Did Edwardians paint their exterior stonework?

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Did Edwardians paint their exterior stonework?

Postby New_User_1 » Tue May 17, 2011 7:54 am

Hello all,

I live in a Victorian terrace house which sits in a conservation area. The house was built in 1905, so technically Edwardian era, but Victorian style.

The houses up my street are also Victorian in style, and most have painted thier exterior limestone door and window surrounds white in the past. This gives the houses a fresh look and protects the stonework from the elements. They were all painted before the area was awarded conservation protection.

I would like to paint my stonework in the same way, as it's been exposed to weather over the years and is crumbling. I believe the conservation police will have an issue with this as they do not think that houses of this era (1905) were painted back in those days.

Here's where I would like your help. I am looking for solid evidence that Victoians/Edwardians in around 1905 would have painted their limestone. If anyone knows where I may find this type of evidence (historic websites or documents?) and can direct me, I would be very grateful.

Many thanks,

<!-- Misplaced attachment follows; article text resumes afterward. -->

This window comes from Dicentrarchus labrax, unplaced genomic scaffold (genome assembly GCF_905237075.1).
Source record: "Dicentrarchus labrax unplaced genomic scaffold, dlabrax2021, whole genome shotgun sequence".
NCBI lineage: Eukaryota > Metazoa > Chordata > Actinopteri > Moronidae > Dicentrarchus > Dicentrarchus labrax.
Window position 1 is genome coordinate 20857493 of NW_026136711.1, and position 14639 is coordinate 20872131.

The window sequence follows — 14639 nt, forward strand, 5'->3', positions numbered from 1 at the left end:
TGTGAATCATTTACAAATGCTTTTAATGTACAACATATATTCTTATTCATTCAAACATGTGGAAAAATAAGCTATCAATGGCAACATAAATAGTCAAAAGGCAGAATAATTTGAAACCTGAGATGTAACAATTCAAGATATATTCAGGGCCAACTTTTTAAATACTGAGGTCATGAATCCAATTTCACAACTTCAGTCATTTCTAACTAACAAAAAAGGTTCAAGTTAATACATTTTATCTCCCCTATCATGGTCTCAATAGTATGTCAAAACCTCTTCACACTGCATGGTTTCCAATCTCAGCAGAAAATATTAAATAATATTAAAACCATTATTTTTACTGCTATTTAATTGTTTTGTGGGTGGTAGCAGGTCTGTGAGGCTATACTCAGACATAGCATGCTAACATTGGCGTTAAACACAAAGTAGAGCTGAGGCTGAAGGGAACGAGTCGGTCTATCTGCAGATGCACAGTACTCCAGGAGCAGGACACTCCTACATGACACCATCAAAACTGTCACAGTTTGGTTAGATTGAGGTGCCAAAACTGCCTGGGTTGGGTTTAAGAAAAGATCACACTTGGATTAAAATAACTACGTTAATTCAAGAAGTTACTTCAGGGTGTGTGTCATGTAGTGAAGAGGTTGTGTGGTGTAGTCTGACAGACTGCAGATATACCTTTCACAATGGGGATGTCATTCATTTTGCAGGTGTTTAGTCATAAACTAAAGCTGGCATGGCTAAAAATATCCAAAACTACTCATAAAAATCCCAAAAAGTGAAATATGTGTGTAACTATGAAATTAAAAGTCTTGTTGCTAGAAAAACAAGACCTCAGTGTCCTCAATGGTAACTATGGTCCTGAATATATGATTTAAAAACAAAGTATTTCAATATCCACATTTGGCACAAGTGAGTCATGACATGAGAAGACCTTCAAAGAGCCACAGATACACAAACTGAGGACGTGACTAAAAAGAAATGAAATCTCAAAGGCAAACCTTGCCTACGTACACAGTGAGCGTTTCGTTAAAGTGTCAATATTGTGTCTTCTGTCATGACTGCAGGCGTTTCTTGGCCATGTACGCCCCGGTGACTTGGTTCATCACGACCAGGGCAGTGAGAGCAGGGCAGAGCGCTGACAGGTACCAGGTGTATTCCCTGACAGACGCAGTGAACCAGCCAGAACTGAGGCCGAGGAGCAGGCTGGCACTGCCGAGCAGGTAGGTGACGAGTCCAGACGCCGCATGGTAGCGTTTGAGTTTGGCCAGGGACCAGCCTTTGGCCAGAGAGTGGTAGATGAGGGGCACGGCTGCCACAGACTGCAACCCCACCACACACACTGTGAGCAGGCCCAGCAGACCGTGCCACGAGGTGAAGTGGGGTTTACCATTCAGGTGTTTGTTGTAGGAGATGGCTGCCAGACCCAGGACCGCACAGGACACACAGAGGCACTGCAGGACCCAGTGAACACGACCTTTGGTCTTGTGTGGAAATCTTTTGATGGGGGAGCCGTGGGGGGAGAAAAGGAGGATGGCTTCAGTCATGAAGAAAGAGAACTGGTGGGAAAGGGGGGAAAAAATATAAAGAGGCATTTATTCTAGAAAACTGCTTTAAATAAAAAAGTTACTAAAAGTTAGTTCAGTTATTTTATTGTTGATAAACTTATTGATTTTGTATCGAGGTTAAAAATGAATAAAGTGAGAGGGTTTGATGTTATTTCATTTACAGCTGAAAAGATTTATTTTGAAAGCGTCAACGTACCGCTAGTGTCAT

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Re: Did Edwardians paint their exterior stonework?

Postby Simon TL » Mon Aug 29, 2011 11:20 am


Since you posted your question I have kept an eye out for photos and other evidence. I can't get a clear yes/no, I'm afraid. If the photo has good contrast then it is hard to tell if the brightness of stonework is because of paint or just because it is lighter than bricks.

In Harmsworth's Household Encyclopedia from the 1920s I can find no mention of painting stonework. The closest is the entry for Whitewash which describes whitewashing slate roofs for give more reflected light! There is a recipe which includes slaked lime, plaster of paris, dextrine and zinc oxide. Presumably this would have been tough enough for stonework too. The Painting entry mentions painting exterior woodwork and rainwater pipes, but not stone.

My feeling is that if stonework was not treated like this in the 1920s - when there was more interest in making things 'new' then it is even less likely before this date.

Did you get any views from elsewhere?

Simon TL
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